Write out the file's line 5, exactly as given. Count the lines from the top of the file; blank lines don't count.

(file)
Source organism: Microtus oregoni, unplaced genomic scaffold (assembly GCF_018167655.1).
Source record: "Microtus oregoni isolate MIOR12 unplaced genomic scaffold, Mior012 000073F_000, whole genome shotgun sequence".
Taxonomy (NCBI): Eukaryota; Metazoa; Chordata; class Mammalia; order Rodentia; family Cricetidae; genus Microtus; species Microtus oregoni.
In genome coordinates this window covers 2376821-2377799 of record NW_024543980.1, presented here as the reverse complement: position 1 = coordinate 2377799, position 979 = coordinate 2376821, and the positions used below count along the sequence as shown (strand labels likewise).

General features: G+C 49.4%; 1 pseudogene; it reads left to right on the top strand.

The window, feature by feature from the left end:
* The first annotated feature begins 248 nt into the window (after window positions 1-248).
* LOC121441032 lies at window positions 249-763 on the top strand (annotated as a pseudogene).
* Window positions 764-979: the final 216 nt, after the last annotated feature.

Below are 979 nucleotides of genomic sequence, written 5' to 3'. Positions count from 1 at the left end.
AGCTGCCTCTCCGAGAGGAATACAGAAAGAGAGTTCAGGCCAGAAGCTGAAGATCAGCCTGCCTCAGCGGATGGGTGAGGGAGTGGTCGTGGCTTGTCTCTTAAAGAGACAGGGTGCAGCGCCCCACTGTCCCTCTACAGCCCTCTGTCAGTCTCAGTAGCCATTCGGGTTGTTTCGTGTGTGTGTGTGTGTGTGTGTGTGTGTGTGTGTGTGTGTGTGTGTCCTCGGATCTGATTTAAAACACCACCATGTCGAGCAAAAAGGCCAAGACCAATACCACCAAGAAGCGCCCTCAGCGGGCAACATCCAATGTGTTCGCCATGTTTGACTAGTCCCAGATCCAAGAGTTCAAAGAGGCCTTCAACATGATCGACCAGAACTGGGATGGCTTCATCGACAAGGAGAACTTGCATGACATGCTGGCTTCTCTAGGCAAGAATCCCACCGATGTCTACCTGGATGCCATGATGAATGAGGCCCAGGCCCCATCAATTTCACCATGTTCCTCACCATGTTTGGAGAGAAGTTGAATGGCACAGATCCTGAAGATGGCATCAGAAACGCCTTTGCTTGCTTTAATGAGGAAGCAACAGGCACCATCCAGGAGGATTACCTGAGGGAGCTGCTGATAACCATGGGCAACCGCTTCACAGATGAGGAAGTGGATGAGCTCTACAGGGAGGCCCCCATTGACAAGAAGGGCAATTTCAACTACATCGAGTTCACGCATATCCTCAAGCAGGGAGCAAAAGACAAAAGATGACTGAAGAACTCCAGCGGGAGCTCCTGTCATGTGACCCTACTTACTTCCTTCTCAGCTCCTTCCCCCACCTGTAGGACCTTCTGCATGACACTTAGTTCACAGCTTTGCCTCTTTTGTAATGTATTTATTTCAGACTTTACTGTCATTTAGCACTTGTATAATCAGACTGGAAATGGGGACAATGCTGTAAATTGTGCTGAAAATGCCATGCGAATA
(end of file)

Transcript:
General features: G+C 49.4%; 1 pseudogene; it reads left to right on the top strand.